Non-EU charitable ventures looking to further aspects of their work and fundraising within the EU will often seek to establish themselves in the UK due to the protection and financial benefits afforded by the robust structure of the UK's charity legislation. Such benefits are all very well when working within these shores, but for many organisations, the bulk of their charitable operations are undertaken overseas, particularly in the developing world, and funds raised in the UK are diverted abroad accordingly. These charities need to weigh up how they can best deliver their objectives abroad whilst remaining compliant with British legislation.

Limitation of risk

The key principle for UK based charities working internationally is that they should be in a position to manage the increased exposure to risk that arises from operating in jurisdictions different from their own. This is particularly the case in developing countries which may be perceived to be more deserving of charitable aid, but may not necessarily provide such sturdy legislative protection as in the UK. In the same way that charities working within the UK might ring-fence the risk inherent in trading and other commercial endeavours by setting up a wholly owned UK subsidiary to undertake that activity, the risks arising from operating in foreign territories may best be hived off by creating a new entity under that country's legislation to assume the liabilities (whether contractual, financial or otherwise) to which the UK based charity would otherwise be exposed. Where a charity's presence in a jurisdiction is intended to be long term or permanent, the charity may want to seek advice on whether it is feasible to establish a local subsidiary. In doing so, there are various factors which they may need to take into account, depending on the jurisdiction.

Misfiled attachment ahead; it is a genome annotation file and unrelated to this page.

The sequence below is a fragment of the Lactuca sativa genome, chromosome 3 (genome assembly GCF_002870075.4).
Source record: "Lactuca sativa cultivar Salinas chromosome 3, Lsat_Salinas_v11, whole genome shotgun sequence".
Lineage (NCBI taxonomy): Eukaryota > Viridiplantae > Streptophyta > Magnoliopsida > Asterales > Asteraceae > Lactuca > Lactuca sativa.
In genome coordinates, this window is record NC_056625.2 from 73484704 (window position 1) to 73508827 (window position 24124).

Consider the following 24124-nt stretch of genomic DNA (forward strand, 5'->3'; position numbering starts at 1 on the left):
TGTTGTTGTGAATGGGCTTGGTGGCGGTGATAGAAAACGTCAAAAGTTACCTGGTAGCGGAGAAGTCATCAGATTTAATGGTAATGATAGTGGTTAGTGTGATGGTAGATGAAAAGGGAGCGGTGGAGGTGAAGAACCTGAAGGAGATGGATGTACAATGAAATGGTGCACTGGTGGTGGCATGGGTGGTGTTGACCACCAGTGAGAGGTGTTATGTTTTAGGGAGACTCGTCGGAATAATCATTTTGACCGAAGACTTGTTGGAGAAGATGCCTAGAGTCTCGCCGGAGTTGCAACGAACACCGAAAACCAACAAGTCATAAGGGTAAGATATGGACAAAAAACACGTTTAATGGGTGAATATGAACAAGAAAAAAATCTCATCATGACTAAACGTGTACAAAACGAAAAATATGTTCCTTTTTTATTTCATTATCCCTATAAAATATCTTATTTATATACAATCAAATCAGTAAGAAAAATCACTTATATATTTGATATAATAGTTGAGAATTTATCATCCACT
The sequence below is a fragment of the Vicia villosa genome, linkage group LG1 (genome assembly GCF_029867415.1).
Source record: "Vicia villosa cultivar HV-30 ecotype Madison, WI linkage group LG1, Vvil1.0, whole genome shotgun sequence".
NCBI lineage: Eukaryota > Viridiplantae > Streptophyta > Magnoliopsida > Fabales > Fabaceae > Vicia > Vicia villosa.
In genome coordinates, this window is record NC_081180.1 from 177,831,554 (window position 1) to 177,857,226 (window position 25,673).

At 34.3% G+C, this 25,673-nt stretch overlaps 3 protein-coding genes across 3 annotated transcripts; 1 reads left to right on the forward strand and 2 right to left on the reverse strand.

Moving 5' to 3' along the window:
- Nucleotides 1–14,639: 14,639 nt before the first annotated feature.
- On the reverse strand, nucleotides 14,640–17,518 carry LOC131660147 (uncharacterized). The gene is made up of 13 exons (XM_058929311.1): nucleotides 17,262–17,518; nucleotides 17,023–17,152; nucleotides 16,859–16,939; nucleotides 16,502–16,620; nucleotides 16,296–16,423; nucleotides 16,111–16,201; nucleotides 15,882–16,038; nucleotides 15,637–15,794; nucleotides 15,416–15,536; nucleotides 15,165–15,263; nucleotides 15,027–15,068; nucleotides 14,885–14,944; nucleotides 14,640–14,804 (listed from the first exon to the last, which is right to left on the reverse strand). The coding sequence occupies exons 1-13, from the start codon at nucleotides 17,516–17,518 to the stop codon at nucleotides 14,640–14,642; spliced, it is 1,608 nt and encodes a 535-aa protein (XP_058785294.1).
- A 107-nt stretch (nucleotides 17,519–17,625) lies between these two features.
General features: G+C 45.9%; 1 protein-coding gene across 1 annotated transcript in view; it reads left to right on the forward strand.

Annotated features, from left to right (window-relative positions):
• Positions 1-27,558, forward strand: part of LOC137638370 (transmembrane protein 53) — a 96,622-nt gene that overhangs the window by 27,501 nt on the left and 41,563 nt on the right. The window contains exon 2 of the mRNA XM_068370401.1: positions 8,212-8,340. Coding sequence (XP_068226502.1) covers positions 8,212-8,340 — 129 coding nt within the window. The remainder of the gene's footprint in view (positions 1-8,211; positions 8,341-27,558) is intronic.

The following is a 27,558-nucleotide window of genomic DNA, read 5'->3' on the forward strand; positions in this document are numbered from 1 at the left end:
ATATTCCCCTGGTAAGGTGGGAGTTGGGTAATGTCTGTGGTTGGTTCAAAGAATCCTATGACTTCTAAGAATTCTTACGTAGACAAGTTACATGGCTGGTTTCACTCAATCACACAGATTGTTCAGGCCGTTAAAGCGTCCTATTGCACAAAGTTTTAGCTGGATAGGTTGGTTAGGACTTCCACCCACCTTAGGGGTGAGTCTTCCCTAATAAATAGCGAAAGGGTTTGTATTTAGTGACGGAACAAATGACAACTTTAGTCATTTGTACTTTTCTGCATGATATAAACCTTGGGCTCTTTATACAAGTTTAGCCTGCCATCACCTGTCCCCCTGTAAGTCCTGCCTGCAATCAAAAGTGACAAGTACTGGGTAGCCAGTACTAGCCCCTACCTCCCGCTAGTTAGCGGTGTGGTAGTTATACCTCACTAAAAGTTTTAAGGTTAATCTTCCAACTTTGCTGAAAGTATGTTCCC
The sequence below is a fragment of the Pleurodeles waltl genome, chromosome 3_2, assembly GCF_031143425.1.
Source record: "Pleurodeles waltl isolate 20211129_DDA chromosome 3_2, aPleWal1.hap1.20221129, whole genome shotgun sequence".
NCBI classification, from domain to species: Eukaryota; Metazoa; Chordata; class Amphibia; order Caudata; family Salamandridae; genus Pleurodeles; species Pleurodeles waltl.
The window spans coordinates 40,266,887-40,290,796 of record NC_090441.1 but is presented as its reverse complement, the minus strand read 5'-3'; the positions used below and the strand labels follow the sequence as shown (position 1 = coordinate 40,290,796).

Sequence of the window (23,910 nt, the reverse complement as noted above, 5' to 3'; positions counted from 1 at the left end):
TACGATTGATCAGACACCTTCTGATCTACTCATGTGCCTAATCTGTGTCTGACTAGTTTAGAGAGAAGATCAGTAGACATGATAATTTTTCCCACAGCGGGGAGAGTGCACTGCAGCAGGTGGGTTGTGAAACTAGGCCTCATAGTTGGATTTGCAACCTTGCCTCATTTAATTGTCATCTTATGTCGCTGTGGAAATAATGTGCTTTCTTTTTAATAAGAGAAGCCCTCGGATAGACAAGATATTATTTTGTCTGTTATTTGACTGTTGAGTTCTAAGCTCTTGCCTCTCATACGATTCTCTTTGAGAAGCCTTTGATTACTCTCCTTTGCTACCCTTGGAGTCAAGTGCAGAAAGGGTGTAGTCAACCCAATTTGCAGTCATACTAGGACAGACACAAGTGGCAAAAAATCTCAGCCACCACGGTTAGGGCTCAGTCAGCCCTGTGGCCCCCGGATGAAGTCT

Bureaucracy and timing: Seemingly unnecessary bureaucracy is always frustrating, and while levels are more or less bearable in the UK, they can feel daunting in other jurisdictions. By way of example, a British company can start operating as soon as it is established, but before a company can commence trading in India, it must not only register with the companies regulator, but also seek an office space, establish a local bank account (into which the company's share values must be paid), secure a local trade licence, a shops and establishments certificate and a tax registration certificate. Each application must be dealt with separately and can require up to 15 separate forms, resolutions and/or proofs of identity etc. These layers of procedure mean that it can take some substantial time (up to and over a year in some places) before the local entity can start operating.

Knowledge of local customs/cultural differences: The bank adverts have a point - it helps to have on the ground knowledge of how business can be conducted in foreign territories. It should go without saying that local advice will need to be taken in establishing a presence there. What can be less obvious are the various means by which progress in a project might be facilitated. High powered contacts with influence in the right places can cut through months' worth of red tape with a simple phone call.